The UN Security Council resolution denouncing Israeli settlements in the occupied Palestinian territories was a last-minute one.
The council voted on it during the final hours of 23 December, the last day of serious work at the UN prior to the end-of-year holidays. It was also the last day of serious work for Barack Obama's administration before Donald Trump takes over the White House on 20 January.
The resolution, therefore, seemed as if it was Obama's last message to Benjamin Netanyahu’s government - the same government which has resisted every Washington attempt, however small, towards achieving a solution to the Israeli-Palestinian conflict and has never hesitated to manipulate America's partisan politics against the US president, such as when Netanyahu, invited by Republicans, gave his speech against the Iran nuclear deal before Congress in March 2015.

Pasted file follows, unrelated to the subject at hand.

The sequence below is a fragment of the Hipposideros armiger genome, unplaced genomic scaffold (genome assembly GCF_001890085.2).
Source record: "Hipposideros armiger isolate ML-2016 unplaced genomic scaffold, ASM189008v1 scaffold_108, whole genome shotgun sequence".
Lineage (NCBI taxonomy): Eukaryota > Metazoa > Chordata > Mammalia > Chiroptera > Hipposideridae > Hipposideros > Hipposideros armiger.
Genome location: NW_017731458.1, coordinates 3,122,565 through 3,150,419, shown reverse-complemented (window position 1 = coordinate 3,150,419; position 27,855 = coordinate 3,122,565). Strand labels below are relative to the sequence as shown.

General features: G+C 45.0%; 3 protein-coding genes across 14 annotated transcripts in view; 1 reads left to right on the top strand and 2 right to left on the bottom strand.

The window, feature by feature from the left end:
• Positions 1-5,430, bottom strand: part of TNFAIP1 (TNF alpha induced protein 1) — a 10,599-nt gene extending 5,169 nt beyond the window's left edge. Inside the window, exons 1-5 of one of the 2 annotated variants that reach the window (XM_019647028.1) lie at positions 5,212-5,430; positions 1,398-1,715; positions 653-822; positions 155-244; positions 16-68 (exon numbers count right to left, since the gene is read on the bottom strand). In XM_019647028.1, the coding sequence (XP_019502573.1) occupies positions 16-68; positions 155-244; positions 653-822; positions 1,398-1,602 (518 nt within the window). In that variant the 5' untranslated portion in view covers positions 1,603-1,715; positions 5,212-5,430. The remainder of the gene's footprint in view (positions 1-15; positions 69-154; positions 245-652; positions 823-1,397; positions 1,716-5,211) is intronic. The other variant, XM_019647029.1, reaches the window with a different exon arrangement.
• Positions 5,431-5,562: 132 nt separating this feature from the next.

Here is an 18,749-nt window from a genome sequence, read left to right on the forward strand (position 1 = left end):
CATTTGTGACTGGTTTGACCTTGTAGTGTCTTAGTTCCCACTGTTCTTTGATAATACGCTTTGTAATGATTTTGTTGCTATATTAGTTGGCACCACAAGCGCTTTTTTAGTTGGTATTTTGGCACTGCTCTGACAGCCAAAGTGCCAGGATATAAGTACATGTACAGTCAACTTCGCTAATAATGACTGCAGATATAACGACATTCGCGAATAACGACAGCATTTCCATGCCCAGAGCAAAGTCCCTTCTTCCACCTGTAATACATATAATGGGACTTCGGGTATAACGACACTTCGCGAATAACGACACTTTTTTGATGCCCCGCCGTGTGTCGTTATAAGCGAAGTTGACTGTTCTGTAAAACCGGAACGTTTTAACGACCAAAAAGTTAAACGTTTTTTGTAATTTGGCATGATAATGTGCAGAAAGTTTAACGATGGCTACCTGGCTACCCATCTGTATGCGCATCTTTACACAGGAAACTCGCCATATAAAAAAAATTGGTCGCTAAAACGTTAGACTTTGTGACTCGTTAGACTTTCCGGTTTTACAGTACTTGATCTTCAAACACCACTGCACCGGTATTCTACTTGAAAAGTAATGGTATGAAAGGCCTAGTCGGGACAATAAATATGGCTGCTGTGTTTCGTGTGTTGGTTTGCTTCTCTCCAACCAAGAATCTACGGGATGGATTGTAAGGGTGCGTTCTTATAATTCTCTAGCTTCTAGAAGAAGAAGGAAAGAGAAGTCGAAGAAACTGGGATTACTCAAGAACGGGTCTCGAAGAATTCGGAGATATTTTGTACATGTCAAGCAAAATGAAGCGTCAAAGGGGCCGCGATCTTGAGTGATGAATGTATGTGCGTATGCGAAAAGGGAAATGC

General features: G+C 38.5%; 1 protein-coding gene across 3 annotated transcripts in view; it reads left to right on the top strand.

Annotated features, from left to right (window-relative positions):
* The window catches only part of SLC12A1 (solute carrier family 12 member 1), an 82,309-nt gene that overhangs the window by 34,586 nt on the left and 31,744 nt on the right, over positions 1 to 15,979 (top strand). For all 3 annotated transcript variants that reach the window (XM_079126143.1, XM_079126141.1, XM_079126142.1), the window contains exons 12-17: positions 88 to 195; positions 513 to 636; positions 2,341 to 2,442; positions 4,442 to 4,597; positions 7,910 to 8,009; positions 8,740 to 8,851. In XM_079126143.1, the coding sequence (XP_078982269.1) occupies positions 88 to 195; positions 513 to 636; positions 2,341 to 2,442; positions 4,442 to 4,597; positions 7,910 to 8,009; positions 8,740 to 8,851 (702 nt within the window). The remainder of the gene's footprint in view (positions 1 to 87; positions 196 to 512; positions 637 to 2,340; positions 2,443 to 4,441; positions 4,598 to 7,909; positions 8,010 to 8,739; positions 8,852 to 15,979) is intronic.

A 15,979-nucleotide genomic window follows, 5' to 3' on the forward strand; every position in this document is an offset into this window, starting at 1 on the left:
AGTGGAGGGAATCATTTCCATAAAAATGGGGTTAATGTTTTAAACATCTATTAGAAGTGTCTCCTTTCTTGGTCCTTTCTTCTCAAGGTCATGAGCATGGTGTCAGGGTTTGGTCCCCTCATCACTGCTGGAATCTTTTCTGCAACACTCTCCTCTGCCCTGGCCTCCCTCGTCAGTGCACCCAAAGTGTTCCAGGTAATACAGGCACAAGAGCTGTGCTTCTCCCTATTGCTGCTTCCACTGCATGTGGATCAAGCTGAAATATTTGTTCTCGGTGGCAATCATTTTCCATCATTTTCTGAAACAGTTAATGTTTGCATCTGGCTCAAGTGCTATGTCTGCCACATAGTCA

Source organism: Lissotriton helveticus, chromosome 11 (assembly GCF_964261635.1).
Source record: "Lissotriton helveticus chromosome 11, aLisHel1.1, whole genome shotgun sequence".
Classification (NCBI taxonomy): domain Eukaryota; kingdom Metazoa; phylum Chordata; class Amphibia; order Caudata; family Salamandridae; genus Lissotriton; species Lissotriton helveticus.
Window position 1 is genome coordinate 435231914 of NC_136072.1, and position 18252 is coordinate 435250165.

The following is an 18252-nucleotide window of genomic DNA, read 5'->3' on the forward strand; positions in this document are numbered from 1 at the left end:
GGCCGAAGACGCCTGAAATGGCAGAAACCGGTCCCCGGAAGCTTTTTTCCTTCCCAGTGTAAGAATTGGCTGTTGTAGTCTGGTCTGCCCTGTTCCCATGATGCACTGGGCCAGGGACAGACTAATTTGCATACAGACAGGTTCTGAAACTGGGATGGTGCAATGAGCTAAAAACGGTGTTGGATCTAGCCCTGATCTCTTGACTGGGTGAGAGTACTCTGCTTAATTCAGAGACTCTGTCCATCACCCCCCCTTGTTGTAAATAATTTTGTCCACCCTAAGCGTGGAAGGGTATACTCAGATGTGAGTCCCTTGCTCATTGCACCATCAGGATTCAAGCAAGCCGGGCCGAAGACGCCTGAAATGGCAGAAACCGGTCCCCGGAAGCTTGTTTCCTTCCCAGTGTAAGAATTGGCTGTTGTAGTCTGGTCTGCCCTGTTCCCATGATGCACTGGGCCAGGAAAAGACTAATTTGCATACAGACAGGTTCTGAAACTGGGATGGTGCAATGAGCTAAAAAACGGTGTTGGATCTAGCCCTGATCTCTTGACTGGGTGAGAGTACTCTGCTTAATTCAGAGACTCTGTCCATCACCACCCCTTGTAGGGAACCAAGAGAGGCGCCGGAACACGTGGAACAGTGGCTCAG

The Obama administration opted, at the last minute in both Washington and the UN, to deal a slap to the Israeli prime minister, which he deserved
Meanwhile, the Obama administration offered Israel an unprecedented $38bn military aid deal and, for almost an entire year, obstructed the draft resolution that denounced Israeli settlements.
The purpose in both cases was probably to retain American Jewish support for the Democrat presidential candidate Hilary Clinton. But when Clinton lost the election in November, the Obama administration opted to deal a last-minute slap to the Israeli prime minister, which he deserved.
This is a general overview of what happened, yet there is also the wider and more important back story to the resolution that is no less significant.
Egypt, which represents the Arab bloc at the Security Council, was supposed to be the country tabling the draft resolution. However, the day before the vote, the Egyptian delegation confirmed that it had received orders from President Abdel Fattah al-Sisi to withdraw the draft resolution.